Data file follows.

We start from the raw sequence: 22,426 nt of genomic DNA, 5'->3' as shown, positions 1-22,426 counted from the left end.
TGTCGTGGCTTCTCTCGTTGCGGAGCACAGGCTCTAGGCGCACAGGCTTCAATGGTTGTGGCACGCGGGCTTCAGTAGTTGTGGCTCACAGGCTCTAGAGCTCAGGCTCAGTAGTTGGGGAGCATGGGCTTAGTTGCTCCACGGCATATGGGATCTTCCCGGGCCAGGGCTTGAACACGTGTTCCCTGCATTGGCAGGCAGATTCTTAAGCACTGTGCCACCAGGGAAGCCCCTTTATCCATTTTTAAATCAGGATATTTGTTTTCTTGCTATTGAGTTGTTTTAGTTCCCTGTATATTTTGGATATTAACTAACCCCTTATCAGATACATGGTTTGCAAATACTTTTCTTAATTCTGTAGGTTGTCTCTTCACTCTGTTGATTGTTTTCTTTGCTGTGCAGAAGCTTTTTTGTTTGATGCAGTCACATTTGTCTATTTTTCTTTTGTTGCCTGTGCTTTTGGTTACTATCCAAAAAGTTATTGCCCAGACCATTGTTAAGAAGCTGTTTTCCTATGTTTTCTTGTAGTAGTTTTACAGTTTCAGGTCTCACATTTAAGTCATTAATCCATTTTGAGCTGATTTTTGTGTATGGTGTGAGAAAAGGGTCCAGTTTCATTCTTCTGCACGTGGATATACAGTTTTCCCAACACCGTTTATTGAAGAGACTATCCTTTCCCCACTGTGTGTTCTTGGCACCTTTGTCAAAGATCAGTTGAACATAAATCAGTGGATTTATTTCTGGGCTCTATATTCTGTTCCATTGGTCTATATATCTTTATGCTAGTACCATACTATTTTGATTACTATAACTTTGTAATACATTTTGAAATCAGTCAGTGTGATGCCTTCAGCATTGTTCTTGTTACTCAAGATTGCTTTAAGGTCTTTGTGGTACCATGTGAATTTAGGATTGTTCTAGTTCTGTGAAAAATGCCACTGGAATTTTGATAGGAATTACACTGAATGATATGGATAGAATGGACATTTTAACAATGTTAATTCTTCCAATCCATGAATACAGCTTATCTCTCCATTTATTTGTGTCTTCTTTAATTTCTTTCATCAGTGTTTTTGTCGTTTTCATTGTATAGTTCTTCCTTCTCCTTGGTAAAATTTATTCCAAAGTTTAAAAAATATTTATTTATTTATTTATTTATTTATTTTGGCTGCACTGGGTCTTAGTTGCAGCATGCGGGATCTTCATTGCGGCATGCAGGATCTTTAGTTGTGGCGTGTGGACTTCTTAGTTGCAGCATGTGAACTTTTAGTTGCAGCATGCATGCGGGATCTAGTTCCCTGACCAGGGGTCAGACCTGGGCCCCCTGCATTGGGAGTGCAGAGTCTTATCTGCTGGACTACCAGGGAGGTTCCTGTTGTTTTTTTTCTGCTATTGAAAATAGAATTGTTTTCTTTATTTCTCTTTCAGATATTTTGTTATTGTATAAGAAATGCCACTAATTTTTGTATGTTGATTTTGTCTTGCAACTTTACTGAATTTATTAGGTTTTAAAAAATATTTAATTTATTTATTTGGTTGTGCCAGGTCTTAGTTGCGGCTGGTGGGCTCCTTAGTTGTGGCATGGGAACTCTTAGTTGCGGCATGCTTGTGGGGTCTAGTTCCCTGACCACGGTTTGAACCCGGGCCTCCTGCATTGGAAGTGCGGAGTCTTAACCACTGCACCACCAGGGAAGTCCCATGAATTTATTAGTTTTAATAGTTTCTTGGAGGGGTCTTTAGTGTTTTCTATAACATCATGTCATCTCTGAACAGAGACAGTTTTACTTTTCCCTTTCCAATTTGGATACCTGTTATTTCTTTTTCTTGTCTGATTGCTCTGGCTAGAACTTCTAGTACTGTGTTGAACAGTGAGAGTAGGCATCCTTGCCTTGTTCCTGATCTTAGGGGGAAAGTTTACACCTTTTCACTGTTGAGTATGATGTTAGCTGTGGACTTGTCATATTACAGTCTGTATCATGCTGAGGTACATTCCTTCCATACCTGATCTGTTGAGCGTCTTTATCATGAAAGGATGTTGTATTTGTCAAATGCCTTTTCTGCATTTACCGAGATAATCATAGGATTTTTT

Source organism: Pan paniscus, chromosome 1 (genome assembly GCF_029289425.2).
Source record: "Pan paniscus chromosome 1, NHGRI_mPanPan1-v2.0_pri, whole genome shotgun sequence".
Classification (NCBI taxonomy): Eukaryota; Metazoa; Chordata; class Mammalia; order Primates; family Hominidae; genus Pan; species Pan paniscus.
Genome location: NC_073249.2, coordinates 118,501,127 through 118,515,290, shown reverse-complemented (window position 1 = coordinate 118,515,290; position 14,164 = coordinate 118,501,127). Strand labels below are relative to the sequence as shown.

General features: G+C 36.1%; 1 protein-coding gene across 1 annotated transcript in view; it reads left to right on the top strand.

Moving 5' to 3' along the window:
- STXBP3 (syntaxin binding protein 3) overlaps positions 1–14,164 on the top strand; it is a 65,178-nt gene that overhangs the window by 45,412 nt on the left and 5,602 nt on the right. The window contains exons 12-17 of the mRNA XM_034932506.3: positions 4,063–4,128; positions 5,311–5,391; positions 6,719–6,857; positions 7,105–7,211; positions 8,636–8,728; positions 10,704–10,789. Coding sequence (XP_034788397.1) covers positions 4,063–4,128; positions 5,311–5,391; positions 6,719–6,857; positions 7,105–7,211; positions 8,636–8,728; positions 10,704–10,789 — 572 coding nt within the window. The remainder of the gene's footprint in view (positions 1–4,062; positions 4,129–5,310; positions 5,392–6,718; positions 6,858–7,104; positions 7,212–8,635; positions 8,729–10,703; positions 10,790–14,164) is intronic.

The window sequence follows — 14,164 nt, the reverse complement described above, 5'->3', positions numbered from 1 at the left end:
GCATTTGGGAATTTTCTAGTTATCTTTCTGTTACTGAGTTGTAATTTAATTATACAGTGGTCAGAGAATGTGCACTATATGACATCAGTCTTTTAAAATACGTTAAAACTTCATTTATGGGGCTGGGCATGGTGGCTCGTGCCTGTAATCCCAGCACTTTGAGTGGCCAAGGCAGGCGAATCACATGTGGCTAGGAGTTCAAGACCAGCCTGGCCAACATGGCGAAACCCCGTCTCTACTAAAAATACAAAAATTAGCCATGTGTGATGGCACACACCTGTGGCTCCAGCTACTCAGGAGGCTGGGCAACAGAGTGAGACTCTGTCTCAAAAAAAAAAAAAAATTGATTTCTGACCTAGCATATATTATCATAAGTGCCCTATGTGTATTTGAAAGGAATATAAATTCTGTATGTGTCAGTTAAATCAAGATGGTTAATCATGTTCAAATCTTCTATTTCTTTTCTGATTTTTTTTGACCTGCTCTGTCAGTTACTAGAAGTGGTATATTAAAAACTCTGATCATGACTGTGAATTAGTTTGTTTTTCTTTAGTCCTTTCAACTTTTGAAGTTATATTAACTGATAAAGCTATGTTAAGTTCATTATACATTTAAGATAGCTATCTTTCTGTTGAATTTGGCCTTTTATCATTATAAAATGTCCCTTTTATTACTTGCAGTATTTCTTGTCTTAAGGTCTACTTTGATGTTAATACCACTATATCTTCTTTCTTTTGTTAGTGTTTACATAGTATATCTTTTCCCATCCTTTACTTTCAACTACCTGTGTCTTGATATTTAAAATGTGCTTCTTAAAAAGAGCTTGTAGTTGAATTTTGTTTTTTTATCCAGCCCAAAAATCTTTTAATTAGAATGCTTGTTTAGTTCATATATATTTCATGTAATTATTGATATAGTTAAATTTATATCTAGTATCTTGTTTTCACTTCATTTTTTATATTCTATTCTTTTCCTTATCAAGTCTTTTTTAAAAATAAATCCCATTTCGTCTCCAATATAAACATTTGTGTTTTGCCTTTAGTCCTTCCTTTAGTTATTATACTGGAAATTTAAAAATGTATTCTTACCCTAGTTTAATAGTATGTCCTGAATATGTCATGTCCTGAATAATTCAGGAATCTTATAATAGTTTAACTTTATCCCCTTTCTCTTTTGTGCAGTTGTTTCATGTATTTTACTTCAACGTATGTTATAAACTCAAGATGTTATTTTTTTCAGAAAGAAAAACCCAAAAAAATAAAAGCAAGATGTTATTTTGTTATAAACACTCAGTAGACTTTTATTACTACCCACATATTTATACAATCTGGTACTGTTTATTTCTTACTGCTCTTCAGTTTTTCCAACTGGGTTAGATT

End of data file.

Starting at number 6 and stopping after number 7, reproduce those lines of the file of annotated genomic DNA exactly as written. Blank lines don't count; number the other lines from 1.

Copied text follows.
Genome location: NC_073249.2, coordinates 118,501,127 through 118,515,290, shown reverse-complemented (window position 1 = coordinate 118,515,290; position 14,164 = coordinate 118,501,127). Strand labels below are relative to the sequence as shown.

General features: G+C 36.1%; 1 protein-coding gene across 1 annotated transcript in view; it reads left to right on the top strand.